He said Local 689 “stands prepared to work with Metro to achieve financial responsibility and accountability, and we look forward to working with [Metro] leadership to meet that end with respect to the necessity of the work our members perform.”
After decades of maintenance neglect, Metro’s 118-mile subway system has been chronically beset by safety-related infrastructure problems, especially over the past year and a half, with electrical-related track fires becoming common. In October, Metro became the only big transit agency in the nation to be placed under federal safety oversight.
At Wiedefeld’s direction, Metro this month began a nearly year-long subway repair and rebuilding effort called SafeTrack, which is causing major disruptions for commuters. But the agency also is grappling with significant financial problems.
The money woes stem from Metro’s mismanagement of federal grant money and from a decline in operating revenue partly caused by a steady drop in subway ridership.
As Wiedefeld struggles to revitalize the agency, officials across the region, including members of Congress, have demanded that he do more to hold Metro managers accountable for the problems and fire those who fail to perform.
U.S. Rep. Gerald E. Connolly (D-Va.) said Monday that Wiedefeld’s action “has the effect of sending the message that incompetence, poor service, lack of quality control, indifference to reliability and safety will not be tolerated, and your job could be at risk, whether you are at-will or not. That’s the power of this decision today.”
Wiedefeld described the jobs reduction as a “business efficiency,” not a disciplinary measure aimed at poor performers in the transit agency. And Connolly said, “Look, most Metro workers, I think, are wonderful people who do great work.”
However, he said, “there’s a culture of mediocrity that has been allowed to permeate the workforce, and every customer experiences it. That has got to stop. And so I think this is a wake-up call for those employees that no job is safe.”
One of his Republican colleagues, Rep. Barbara Comstock (Va.), also applauded the move. “Metro currently has costs that far exceed comparable systems in cities like New York, San Francisco, and Chicago, while performance is well below average,” she said. “This is another step in the right direction in terms of fundamental change to Metro.”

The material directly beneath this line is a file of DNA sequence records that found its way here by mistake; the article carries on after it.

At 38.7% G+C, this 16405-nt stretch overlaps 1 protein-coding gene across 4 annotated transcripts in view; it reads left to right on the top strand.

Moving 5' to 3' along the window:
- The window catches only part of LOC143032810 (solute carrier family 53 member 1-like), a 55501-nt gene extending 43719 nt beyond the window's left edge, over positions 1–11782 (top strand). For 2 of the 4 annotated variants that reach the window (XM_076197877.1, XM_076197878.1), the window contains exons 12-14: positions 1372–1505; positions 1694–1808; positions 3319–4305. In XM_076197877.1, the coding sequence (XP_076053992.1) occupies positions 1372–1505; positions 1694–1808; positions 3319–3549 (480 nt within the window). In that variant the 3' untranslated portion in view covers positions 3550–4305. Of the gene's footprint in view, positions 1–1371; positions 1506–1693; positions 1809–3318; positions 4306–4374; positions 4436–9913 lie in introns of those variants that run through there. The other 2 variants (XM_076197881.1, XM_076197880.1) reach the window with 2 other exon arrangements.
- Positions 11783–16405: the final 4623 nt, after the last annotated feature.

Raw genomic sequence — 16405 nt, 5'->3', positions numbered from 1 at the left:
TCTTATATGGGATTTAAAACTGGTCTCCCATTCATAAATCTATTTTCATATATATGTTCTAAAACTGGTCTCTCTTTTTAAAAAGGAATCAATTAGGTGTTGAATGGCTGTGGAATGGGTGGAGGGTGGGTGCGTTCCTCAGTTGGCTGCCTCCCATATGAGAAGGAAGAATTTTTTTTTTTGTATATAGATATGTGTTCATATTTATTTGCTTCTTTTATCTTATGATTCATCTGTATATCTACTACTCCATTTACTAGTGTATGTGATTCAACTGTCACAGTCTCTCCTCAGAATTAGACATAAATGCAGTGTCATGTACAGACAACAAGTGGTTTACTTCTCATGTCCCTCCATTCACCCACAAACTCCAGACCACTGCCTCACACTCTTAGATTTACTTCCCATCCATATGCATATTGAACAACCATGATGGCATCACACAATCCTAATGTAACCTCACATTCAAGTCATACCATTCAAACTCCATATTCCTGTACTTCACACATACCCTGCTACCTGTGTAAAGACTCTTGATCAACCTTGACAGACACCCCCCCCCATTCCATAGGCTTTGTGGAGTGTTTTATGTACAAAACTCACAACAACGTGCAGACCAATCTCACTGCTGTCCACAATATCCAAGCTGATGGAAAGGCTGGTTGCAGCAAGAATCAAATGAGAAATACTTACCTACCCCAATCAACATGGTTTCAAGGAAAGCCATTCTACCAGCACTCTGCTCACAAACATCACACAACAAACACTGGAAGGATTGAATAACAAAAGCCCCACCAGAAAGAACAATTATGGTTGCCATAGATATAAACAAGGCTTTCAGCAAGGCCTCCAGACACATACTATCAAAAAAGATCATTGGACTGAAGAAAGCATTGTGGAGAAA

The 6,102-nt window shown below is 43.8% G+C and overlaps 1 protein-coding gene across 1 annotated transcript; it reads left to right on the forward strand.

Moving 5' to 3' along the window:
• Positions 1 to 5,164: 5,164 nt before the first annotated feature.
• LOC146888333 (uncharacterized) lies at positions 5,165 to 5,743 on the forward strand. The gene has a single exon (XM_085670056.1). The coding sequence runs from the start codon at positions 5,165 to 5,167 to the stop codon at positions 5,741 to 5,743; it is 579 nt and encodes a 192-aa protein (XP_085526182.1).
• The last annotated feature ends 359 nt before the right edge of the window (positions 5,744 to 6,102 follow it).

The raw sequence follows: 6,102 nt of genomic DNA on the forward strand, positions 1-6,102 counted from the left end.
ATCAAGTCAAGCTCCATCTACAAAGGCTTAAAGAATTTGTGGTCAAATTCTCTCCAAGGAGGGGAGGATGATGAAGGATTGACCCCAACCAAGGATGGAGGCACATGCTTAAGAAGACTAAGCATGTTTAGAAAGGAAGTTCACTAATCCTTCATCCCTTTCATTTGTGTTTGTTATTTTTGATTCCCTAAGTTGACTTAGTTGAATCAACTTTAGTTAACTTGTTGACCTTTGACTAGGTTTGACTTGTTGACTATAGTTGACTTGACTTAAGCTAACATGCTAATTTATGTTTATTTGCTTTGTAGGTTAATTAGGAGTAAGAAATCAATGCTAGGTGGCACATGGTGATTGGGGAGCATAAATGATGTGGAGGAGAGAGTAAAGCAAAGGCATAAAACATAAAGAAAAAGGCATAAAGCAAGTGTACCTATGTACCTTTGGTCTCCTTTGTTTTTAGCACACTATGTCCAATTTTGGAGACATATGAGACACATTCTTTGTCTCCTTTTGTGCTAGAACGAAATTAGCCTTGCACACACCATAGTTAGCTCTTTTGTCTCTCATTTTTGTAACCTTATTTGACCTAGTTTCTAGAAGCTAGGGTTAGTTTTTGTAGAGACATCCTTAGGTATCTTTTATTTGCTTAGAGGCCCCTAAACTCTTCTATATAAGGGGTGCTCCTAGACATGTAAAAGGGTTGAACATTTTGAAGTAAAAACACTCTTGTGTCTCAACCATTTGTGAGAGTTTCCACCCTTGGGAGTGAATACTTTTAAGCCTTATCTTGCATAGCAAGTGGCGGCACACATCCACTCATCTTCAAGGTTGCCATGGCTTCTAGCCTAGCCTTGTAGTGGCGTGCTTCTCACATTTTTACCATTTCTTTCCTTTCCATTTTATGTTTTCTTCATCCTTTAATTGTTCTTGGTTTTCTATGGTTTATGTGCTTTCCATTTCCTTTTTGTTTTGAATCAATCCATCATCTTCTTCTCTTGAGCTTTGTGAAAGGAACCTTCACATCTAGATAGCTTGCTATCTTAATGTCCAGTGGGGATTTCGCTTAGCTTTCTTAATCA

The 20 firings in May came less than two weeks after Wiedefeld addressed an unprecedented gathering of Metro’s approximately 650 at-will employees at the Strathmore concert hall in Bethesda, Md.
Officials said the purpose of the gathering was for Wiedefeld to formally introduce himself to the hundreds of managers and explain his vision for the transit agency, including his goal of developing a robust institutional safety culture and his intention to hold employees accountable for Metro’s shortcomings.
Metro’s $3 billion budget for the fiscal year that starts Friday includes $1.74 billion for operating expenses, down from $1.78 billion this fiscal year. The reduction in day-to-day spending was forced largely by a projected decline in fare revenue.
Even though rail ridership is declining, causing a drop in revenue, the budget does not impose fare hikes or service cuts. It also does not call for an increase in subsidies from Washington-area jurisdictions, which will contribute $845 million to Metro, the same amount as this fiscal year.
The approach of trimming costs without significantly reducing payroll is not sustainable, Wiedefeld and Metro’s chief financial officer, Dennis Anosike, said.
“While I recognize that it will take several months to complete those processes,” Wiedefeld said of deciding which jobs to cut and then eliminating them, “it is important that we give employees as much notice as possible.”